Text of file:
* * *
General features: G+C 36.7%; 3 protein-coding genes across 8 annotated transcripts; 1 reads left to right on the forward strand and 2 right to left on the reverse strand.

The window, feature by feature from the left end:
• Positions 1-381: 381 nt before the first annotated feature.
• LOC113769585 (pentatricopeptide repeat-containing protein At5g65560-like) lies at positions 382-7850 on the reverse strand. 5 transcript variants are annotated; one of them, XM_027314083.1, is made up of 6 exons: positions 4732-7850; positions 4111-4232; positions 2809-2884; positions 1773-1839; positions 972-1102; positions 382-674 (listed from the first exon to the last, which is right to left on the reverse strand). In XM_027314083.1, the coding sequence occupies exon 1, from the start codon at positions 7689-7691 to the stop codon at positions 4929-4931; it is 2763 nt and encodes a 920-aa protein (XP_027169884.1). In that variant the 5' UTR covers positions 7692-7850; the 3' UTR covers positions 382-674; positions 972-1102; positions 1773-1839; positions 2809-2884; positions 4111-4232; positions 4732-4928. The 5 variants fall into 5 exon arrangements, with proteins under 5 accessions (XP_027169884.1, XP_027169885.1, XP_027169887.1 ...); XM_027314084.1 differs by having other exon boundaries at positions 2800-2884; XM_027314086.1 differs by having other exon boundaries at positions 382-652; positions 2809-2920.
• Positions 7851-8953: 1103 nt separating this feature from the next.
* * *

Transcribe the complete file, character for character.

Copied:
General features: G+C 36.7%; 3 protein-coding genes across 8 annotated transcripts; 1 reads left to right on the forward strand and 2 right to left on the reverse strand.

The window, feature by feature from the left end:
• Positions 1-381: 381 nt before the first annotated feature.
• LOC113769585 (pentatricopeptide repeat-containing protein At5g65560-like) lies at positions 382-7850 on the reverse strand. 5 transcript variants are annotated; one of them, XM_027314083.1, is made up of 6 exons: positions 4732-7850; positions 4111-4232; positions 2809-2884; positions 1773-1839; positions 972-1102; positions 382-674 (listed from the first exon to the last, which is right to left on the reverse strand). In XM_027314083.1, the coding sequence occupies exon 1, from the start codon at positions 7689-7691 to the stop codon at positions 4929-4931; it is 2763 nt and encodes a 920-aa protein (XP_027169884.1). In that variant the 5' UTR covers positions 7692-7850; the 3' UTR covers positions 382-674; positions 972-1102; positions 1773-1839; positions 2809-2884; positions 4111-4232; positions 4732-4928. The 5 variants fall into 5 exon arrangements, with proteins under 5 accessions (XP_027169884.1, XP_027169885.1, XP_027169887.1 ...); XM_027314084.1 differs by having other exon boundaries at positions 2800-2884; XM_027314086.1 differs by having other exon boundaries at positions 382-652; positions 2809-2920.
• Positions 7851-8953: 1103 nt separating this feature from the next.